Posted by JoeB(Atlanta) on January 27, 2000 at 21:51:08:
John, wholesaling/quick flipping can vary widely in the implementation and logistics from investor to investor, but here’s how we handle it.
When we find a retailer (investor buyer) to buy our contract we assign it to her, by filling out an ‘assignment of contract’ and she gives us an earnest money check of around $1000. Some wholesalers collect the whole assignment fee/profit right now, we don’t, we wait until the retailer’s closing.
She (the retailer) then inherits/takes over EVERY single term and condition of the underlying contract which I filled out and signed with the original Seller/homeowner. This includes whatever I negotiated about who pays closing costs (we usually say: Buyer pays all).
We run title exam as soon as we have contract, so we can usually sell the title exam to retailer’s attorney (and have already cleaned up title), by the time the retailer is ready to close. The retailer arranges closing/attorney/etc, since it’s their money being used for the purchase.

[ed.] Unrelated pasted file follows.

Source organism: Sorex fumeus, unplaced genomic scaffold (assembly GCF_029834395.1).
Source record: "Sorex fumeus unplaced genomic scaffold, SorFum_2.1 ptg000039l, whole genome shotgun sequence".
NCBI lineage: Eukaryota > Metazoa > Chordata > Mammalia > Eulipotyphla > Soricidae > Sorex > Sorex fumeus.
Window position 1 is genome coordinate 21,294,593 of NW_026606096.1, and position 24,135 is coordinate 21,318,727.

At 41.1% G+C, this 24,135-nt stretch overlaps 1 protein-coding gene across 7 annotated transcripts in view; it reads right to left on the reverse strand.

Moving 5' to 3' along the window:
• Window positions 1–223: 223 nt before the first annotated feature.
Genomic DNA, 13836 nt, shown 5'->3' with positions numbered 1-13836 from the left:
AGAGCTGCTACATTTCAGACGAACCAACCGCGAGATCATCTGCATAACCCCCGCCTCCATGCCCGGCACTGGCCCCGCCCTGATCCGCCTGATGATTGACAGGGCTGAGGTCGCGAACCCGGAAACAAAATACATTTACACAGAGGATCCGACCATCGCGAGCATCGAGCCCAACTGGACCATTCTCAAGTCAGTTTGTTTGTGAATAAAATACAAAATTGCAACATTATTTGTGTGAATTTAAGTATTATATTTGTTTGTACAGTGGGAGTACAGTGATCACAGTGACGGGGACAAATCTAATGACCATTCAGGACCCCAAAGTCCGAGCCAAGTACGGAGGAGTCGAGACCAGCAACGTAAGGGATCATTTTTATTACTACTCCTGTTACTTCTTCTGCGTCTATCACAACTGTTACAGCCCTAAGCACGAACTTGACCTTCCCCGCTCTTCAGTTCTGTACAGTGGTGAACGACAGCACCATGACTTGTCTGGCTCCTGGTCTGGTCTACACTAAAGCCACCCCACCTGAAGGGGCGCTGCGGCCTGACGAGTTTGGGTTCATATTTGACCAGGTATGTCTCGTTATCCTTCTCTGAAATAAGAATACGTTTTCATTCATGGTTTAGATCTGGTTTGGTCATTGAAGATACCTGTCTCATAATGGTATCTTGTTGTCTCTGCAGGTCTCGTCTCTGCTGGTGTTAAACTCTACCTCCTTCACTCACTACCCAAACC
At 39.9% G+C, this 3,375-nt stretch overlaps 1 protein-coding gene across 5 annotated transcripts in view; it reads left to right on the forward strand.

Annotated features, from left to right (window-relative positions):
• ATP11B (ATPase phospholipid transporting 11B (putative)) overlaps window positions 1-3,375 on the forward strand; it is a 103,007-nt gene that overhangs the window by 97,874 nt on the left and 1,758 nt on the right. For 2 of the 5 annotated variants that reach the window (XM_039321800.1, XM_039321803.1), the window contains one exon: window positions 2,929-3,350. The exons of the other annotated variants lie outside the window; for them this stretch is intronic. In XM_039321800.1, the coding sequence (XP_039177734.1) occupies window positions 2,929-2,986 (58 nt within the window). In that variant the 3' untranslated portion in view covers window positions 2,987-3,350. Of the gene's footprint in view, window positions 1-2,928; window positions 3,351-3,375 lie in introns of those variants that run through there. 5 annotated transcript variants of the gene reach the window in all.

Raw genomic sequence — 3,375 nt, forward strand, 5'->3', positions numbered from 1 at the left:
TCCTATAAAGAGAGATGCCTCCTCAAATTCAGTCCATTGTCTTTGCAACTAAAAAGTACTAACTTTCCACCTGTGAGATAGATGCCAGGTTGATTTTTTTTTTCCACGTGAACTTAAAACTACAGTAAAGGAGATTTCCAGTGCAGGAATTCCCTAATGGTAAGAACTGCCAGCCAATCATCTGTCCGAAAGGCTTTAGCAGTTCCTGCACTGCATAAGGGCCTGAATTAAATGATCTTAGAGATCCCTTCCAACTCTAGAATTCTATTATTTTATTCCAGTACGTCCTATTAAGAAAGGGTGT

If you use this assignment method, the retailer WILL SEE your profit…if you’re uncomfortable with this you need to be confident that you’ve found a good deal at a fair price and explain this intelligently to your retailer…or you can hide your profit with a double/simultaneous close (using 2 contracts, no assignment).
Yes, unfortunately the retailer CAN back out of their assignment with you…you can state that their earnest money is non-refundable or whatever penalties you want, but it puts you in a tight spot because the seller/homeowner still wants to close and you have no retailer/funder anymore.
We do ask for written ‘proof of funding/cash’ from the retailer (ie. letter from money partner, checking or stock account statement, etc.). But ultimately, we keep spare cash (and a no-questions-asked private lender) for this type of scenario, because it happens to us about 10-20% of the time.
Hope this helps,